AT just two years old Max Jones has already been through more than some people will experience in a lifetime.
The Whaley Bridge toddler has a rare genetic disorder called Beckwith Weidennan Syndrome and was born with his bowel on the outside of his body.
He was just two days old when he had his first life- saving operation. Since then, he has undergone a further nine operations and spent much of his life in hospital.
Now two friends of Max’s mum Rachael – Jane Marchington and Megan Riley – are organising a charity wedding/prom fair to raise money for Manchester Royal Children’s Hospital (MRCH), where Max has been cared for over the past two years.
The event takes place on Sunday, May 27 at Whaley Bridge bowling club and will feature over 25 stands inside the bowling club, in two marquees, and also outside in the car park.
A bridal fashion show will take place as well as a demonstration of bridal hair and make-up. There will also be a raffle on the day with a big bridal package up for grabs.
In the evening, there will be live music from Alan Longdon and Adam, Missing Person and Beechombers at the White Horse, Whaley Bridge, with another raffle where prizes up for grabs include a child’s bike, a signed shirt from Manchester City FC and a signed item from Liverpool FC. Raffle tickets are on sale now at Sammie’s, Whaley Bridge, Cavendish Bridal, Hayfield or on the day.
Jane and Megan said: “We would like to raise money for MRCH as they have been wonderful with Max.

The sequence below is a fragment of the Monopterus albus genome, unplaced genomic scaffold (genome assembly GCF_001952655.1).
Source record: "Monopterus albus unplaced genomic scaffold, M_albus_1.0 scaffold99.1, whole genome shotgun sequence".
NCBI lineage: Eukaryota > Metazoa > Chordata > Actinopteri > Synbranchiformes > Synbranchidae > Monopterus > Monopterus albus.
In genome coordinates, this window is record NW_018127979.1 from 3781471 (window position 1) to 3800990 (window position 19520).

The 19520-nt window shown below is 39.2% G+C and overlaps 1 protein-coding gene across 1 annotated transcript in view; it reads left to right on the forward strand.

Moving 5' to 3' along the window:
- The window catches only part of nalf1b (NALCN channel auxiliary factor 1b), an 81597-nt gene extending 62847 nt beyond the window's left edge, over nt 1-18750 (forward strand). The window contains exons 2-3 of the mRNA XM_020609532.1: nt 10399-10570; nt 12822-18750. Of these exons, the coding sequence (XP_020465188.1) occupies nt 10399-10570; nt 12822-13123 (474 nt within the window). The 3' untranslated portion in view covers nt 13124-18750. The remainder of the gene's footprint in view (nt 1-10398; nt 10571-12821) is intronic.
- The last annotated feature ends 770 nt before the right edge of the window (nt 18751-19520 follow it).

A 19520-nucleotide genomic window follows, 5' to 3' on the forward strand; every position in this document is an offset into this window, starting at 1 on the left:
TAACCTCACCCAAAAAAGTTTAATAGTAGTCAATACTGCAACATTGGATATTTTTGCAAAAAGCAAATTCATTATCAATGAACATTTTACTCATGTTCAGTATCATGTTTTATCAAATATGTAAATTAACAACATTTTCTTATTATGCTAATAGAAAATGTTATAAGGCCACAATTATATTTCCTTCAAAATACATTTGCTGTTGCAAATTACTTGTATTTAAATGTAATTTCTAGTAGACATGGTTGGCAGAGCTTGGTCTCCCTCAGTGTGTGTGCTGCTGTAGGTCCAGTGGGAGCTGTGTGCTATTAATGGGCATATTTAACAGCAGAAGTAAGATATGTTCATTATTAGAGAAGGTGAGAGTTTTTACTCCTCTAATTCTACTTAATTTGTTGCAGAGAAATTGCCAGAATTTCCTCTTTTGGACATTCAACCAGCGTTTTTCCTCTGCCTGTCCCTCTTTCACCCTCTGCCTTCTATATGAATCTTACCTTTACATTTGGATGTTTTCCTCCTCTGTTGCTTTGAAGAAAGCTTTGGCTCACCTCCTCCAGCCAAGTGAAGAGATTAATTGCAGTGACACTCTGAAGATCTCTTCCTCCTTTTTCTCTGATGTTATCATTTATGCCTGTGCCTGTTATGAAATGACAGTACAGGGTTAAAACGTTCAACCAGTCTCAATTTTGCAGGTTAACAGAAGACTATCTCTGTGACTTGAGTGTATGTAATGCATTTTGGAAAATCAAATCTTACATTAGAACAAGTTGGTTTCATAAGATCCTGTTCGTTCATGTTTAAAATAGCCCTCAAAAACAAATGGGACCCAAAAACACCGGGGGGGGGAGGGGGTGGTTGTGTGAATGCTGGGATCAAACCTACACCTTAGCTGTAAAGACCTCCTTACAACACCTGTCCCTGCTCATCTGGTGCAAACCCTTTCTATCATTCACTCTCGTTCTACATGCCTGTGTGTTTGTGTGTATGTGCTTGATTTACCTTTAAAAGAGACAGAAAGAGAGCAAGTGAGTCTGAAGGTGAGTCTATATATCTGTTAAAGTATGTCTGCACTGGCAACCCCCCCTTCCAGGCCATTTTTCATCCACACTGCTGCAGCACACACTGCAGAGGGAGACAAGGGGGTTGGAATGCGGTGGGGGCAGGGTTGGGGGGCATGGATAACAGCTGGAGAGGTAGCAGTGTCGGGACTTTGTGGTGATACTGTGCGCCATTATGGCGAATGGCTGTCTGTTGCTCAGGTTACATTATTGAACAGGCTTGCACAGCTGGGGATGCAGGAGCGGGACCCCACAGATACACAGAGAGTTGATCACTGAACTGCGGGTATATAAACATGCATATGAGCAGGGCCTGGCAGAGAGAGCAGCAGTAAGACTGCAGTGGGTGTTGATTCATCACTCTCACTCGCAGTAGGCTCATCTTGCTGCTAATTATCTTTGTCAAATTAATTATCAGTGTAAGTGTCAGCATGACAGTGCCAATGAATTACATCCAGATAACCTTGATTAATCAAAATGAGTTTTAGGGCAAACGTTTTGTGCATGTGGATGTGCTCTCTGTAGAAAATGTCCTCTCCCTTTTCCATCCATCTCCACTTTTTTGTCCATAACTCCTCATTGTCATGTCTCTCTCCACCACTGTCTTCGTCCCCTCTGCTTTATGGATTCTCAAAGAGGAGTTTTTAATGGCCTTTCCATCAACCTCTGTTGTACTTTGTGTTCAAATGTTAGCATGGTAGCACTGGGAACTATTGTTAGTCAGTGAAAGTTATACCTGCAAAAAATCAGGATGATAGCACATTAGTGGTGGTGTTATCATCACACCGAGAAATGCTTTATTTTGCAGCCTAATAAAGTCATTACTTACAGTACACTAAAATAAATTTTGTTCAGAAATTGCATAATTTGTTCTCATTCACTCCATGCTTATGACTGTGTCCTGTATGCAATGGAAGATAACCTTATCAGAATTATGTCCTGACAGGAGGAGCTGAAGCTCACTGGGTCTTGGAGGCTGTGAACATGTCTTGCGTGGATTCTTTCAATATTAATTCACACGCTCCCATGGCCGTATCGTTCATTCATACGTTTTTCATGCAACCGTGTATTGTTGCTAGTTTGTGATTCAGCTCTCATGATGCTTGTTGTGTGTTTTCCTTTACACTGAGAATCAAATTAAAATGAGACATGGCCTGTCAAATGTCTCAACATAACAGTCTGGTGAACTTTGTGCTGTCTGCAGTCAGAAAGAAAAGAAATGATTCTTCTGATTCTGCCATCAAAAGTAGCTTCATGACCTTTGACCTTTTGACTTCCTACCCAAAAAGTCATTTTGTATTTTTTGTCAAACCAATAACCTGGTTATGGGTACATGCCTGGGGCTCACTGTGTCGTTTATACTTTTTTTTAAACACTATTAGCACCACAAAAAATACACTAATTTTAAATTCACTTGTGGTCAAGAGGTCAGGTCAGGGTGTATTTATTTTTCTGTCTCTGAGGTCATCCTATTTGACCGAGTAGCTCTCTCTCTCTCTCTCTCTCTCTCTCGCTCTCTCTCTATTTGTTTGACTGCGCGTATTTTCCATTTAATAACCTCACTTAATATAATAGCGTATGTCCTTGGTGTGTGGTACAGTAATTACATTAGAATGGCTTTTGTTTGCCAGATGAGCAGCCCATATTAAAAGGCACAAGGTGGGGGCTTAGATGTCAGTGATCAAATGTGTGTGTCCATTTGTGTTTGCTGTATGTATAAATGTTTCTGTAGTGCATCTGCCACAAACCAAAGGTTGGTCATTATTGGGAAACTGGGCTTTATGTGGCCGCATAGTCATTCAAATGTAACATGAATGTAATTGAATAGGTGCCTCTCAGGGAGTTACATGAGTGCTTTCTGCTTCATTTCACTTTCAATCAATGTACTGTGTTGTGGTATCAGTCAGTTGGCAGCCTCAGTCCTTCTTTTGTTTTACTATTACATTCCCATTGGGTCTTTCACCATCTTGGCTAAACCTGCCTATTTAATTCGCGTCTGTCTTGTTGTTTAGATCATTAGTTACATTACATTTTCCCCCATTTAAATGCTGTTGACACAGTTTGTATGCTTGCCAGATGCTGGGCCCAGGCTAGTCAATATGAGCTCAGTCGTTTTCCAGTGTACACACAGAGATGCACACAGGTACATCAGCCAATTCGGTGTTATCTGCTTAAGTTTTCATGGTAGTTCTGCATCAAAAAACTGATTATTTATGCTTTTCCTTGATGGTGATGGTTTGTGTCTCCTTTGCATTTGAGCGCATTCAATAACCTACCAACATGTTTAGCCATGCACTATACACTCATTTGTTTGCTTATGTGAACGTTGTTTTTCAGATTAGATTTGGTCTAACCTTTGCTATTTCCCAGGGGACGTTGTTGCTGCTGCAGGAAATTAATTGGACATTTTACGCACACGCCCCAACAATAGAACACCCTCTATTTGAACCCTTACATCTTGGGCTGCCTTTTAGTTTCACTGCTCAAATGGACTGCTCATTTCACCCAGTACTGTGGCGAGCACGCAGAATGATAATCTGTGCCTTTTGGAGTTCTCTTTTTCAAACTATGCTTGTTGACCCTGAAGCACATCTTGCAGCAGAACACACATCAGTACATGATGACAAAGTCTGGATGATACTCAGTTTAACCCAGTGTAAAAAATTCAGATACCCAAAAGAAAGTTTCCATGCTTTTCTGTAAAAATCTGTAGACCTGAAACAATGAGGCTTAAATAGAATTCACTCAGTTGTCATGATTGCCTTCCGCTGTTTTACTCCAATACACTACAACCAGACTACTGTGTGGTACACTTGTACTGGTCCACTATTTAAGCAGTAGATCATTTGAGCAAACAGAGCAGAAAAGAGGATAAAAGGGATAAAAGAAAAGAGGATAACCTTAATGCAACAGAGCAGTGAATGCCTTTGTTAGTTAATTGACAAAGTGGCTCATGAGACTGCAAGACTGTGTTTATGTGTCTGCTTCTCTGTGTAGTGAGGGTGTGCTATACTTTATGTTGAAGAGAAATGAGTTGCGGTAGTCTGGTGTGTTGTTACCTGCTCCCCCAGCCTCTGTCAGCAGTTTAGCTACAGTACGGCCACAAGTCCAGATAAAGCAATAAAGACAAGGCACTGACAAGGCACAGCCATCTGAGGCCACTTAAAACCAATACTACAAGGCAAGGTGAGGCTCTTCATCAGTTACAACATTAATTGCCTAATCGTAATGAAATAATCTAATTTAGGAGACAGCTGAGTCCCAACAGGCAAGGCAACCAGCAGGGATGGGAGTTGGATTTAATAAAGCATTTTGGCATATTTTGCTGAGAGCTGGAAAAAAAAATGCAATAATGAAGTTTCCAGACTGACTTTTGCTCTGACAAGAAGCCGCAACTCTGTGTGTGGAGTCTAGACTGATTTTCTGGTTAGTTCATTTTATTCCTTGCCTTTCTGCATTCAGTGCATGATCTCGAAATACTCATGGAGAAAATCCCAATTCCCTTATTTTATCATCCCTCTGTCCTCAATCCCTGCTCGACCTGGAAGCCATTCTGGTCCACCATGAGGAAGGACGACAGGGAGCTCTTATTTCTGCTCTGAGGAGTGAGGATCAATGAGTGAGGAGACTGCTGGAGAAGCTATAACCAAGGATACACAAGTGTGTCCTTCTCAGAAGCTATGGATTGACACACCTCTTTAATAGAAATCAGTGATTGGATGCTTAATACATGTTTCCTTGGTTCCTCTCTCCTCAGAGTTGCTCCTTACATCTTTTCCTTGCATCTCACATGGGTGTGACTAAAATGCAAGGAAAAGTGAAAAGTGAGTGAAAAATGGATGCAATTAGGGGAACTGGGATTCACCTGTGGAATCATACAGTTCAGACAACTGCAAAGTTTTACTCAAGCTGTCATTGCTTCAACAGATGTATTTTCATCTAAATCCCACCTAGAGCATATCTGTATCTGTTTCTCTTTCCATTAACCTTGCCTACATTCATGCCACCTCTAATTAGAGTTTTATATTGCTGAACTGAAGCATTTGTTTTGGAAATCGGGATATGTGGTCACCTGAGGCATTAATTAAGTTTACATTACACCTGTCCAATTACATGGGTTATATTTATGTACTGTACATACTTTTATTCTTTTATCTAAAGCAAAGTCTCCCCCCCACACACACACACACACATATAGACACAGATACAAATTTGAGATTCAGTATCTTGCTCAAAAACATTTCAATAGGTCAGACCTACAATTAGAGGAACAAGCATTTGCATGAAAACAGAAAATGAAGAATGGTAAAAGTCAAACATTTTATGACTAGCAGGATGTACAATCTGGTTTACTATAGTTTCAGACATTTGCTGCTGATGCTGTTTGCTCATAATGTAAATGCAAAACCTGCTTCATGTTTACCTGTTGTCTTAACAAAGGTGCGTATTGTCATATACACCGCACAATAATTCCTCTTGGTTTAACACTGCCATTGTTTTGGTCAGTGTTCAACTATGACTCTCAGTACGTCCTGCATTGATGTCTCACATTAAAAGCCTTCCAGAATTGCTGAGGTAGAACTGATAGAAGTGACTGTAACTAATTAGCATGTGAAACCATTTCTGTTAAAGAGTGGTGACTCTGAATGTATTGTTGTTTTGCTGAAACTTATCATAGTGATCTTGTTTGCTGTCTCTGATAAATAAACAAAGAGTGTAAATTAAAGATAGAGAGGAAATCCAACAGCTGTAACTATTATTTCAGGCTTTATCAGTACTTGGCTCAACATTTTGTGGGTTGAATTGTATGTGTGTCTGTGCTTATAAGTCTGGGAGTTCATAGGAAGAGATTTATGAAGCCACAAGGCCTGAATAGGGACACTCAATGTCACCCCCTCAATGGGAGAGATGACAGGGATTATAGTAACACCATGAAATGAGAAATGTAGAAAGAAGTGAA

“He has been in and out of Manchester Royal Children’s Hospital so often the nurses, doctors and staff in the hospital shop all know him.”
And Max’s mum Rachael added: “Beckwith Weidemann Syndrome resulted in Max having a larger than normal tongue which was blocking his airway and causing his breathing difficulties.
“At two months old the consultants advised that Max would require a tracheotomy to help him breathe on his own. The hospital staff were incredibly supportive and spent a great deal of time helping us to learn how to care for Max so that we could take him home.
“Max’s tracheotomy meant that he was not been able to make a sound. Following surgery to reduce the size of Max’s tongue, his tracheotomy was successfully removed shortly before his second birthday and we got to hear his amazing little voice.
“Max has had his ups and downs but he is an incredibly strong and happy little boy.
“A simple thank-you has never seemed enough to thank the children’s hospital for all they have done and continue to do for Max.”
Last year Rachael took part in the Great Manchester Run, raising £1,200 for the hospital.
The wedding/prom fair runs from 1pm to 4pm and all proceeds will be donated to MRCH.